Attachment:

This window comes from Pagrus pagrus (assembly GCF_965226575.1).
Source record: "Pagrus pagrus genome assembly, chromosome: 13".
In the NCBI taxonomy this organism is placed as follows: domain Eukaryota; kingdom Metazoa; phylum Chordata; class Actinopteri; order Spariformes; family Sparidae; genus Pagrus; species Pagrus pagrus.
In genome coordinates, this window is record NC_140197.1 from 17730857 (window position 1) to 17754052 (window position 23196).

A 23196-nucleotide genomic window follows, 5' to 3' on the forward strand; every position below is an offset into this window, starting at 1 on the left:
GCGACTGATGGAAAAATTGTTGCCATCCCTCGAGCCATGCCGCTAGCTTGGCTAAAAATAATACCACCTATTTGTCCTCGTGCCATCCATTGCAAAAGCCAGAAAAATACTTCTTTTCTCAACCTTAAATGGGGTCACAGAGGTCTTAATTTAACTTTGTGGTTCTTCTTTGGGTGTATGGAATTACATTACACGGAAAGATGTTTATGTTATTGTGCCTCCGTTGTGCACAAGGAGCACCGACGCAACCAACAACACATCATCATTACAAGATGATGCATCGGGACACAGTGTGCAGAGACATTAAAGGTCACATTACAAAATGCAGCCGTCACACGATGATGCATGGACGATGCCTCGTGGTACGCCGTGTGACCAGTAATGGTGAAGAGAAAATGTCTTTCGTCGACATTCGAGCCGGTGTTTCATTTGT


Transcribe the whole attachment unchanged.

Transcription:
This window comes from Pagrus pagrus (assembly GCF_965226575.1).
Source record: "Pagrus pagrus genome assembly, chromosome: 13".
In the NCBI taxonomy this organism is placed as follows: domain Eukaryota; kingdom Metazoa; phylum Chordata; class Actinopteri; order Spariformes; family Sparidae; genus Pagrus; species Pagrus pagrus.
In genome coordinates, this window is record NC_140197.1 from 17730857 (window position 1) to 17754052 (window position 23196).

A 23196-nucleotide genomic window follows, 5' to 3' on the forward strand; every position below is an offset into this window, starting at 1 on the left:
GCGACTGATGGAAAAATTGTTGCCATCCCTCGAGCCATGCCGCTAGCTTGGCTAAAAATAATACCACCTATTTGTCCTCGTGCCATCCATTGCAAAAGCCAGAAAAATACTTCTTTTCTCAACCTTAAATGGGGTCACAGAGGTCTTAATTTAACTTTGTGGTTCTTCTTTGGGTGTATGGAATTACATTACACGGAAAGATGTTTATGTTATTGTGCCTCCGTTGTGCACAAGGAGCACCGACGCAACCAACAACACATCATCATTACAAGATGATGCATCGGGACACAGTGTGCAGAGACATTAAAGGTCACATTACAAAATGCAGCCGTCACACGATGATGCATGGACGATGCCTCGTGGTACGCCGTGTGACCAGTAATGGTGAAGAGAAAATGTCTTTCGTCGACATTCGAGCCGGTGTTTCATTTGT